The new U.S. bill gives farmers a big tax deduction for selling their produce to agricultural cooperatives. The changes mean massive grain traders such as ADM, Bunge and Cargill could find it difficult to source corn, soybeans and wheat.
The new U.S. tax law is poised to drive more control over the nation’s grain supply to farmer-owned cooperatives, provoking concern among ethanol producers and privately run grain handlers that they could be squeezed out of the competition to buy crops, Reuters reported. Until now, the cooperatives, private companies and publicly traded firms had a more even opportunity to handle the grain supply used in everything from loaves of bread in supermarkets to livestock feed. The changes mean massive grain traders such as Archer Daniels Midland Co, Bunge Ltd and Cargill Inc could find it difficult to source corn, soybeans and wheat.
The perceived threat to these companies stems from a provision included in the final stages of the law’s passage in December. It gives farmers such a big tax deduction for selling their produce to agricultural cooperatives that private firms fear their grains supply will dry up. The new tax law allows farmers and ranchers to claim a 20 percent deduction on all payments received on sales to cooperatives.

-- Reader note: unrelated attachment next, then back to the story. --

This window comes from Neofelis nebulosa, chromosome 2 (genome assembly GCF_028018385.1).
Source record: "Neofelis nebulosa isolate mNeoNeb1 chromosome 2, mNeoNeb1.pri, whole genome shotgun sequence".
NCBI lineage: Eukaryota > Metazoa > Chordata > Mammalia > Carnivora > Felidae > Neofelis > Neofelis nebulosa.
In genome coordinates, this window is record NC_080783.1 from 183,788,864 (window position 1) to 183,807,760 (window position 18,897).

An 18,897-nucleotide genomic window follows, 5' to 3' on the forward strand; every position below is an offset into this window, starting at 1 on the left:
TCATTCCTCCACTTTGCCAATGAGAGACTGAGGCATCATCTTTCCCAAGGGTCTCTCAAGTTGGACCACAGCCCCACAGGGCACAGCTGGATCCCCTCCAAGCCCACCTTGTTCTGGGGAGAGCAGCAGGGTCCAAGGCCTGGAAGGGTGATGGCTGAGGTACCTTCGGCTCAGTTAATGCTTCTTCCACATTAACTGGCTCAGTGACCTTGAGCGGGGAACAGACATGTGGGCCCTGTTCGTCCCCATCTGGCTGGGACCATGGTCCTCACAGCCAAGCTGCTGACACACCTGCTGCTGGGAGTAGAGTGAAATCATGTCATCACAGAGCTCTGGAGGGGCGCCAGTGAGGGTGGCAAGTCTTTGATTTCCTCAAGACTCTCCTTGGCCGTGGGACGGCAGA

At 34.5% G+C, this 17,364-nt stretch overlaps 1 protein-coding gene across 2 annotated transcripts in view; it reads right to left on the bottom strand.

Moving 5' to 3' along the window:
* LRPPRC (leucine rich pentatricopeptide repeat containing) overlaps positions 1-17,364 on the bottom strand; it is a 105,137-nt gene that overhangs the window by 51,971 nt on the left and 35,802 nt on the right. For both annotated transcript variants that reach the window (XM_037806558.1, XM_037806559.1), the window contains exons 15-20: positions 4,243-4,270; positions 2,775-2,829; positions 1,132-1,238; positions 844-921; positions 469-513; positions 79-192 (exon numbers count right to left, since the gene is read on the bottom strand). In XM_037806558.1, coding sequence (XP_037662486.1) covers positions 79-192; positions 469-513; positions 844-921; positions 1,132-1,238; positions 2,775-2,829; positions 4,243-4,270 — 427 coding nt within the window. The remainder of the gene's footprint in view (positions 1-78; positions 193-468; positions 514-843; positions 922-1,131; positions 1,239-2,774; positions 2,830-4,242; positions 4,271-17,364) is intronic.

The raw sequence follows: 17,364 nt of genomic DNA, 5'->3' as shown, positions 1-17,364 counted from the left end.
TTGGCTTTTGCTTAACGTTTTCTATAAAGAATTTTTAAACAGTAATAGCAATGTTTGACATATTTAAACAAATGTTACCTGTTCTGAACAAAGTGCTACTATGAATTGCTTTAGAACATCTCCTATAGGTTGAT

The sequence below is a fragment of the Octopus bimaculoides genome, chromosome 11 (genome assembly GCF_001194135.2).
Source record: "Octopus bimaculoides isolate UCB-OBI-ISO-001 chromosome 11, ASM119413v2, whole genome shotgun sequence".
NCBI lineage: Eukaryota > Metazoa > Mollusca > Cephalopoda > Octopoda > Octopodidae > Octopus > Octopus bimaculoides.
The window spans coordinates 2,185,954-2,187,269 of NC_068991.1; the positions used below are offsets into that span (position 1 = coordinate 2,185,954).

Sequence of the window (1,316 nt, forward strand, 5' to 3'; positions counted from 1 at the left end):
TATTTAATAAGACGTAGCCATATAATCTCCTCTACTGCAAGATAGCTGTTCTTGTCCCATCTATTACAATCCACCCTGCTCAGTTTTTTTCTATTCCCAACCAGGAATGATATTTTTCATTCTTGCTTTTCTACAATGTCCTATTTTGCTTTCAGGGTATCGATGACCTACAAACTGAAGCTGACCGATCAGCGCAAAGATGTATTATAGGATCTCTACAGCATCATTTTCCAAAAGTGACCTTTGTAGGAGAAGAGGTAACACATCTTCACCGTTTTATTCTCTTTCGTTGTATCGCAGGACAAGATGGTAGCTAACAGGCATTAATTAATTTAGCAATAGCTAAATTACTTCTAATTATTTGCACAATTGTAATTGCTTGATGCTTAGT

The deductions could come as a massive boon to cash-strapped U.S. grain farmers, who have struggled for at least four years amid a global grain glut and sluggish commodity prices, Reuters pointed out. Some farmers seeking to take advantage of the new deduction are already asking about transferring grain they have stored at private elevators and selling it to cooperatives.
The change focuses on a provision in the federal tax code that cuts taxes on proceeds from agricultural products – whether corn and soybeans, or milk and fresh fruit – that farmers and ranchers sell to farm cooperatives such as CHS Inc.